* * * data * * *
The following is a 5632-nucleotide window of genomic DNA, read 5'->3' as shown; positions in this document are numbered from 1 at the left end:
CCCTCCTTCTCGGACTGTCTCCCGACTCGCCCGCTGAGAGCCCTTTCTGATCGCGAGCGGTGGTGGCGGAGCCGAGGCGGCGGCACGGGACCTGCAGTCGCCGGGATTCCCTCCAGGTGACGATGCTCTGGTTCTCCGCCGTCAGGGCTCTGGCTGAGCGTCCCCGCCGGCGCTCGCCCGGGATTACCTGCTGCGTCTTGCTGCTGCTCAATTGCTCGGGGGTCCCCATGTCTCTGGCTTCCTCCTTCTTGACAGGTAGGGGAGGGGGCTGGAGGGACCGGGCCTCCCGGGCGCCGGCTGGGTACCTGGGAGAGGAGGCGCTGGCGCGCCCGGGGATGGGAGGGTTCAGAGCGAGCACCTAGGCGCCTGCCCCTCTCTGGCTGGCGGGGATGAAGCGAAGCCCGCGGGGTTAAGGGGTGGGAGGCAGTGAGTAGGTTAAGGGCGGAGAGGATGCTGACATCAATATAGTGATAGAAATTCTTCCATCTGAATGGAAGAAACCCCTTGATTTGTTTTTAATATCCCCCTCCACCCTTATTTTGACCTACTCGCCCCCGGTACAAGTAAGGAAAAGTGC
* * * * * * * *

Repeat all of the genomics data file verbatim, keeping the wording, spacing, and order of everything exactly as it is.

The following is a 5632-nucleotide window of genomic DNA, read 5'->3' as shown; positions in this document are numbered from 1 at the left end:
CCCTCCTTCTCGGACTGTCTCCCGACTCGCCCGCTGAGAGCCCTTTCTGATCGCGAGCGGTGGTGGCGGAGCCGAGGCGGCGGCACGGGACCTGCAGTCGCCGGGATTCCCTCCAGGTGACGATGCTCTGGTTCTCCGCCGTCAGGGCTCTGGCTGAGCGTCCCCGCCGGCGCTCGCCCGGGATTACCTGCTGCGTCTTGCTGCTGCTCAATTGCTCGGGGGTCCCCATGTCTCTGGCTTCCTCCTTCTTGACAGGTAGGGGAGGGGGCTGGAGGGACCGGGCCTCCCGGGCGCCGGCTGGGTACCTGGGAGAGGAGGCGCTGGCGCGCCCGGGGATGGGAGGGTTCAGAGCGAGCACCTAGGCGCCTGCCCCTCTCTGGCTGGCGGGGATGAAGCGAAGCCCGCGGGGTTAAGGGGTGGGAGGCAGTGAGTAGGTTAAGGGCGGAGAGGATGCTGACATCAATATAGTGATAGAAATTCTTCCATCTGAATGGAAGAAACCCCTTGATTTGTTTTTAATATCCCCCTCCACCCTTATTTTGACCTACTCGCCCCCGGTACAAGTAAGGAAAAGTGC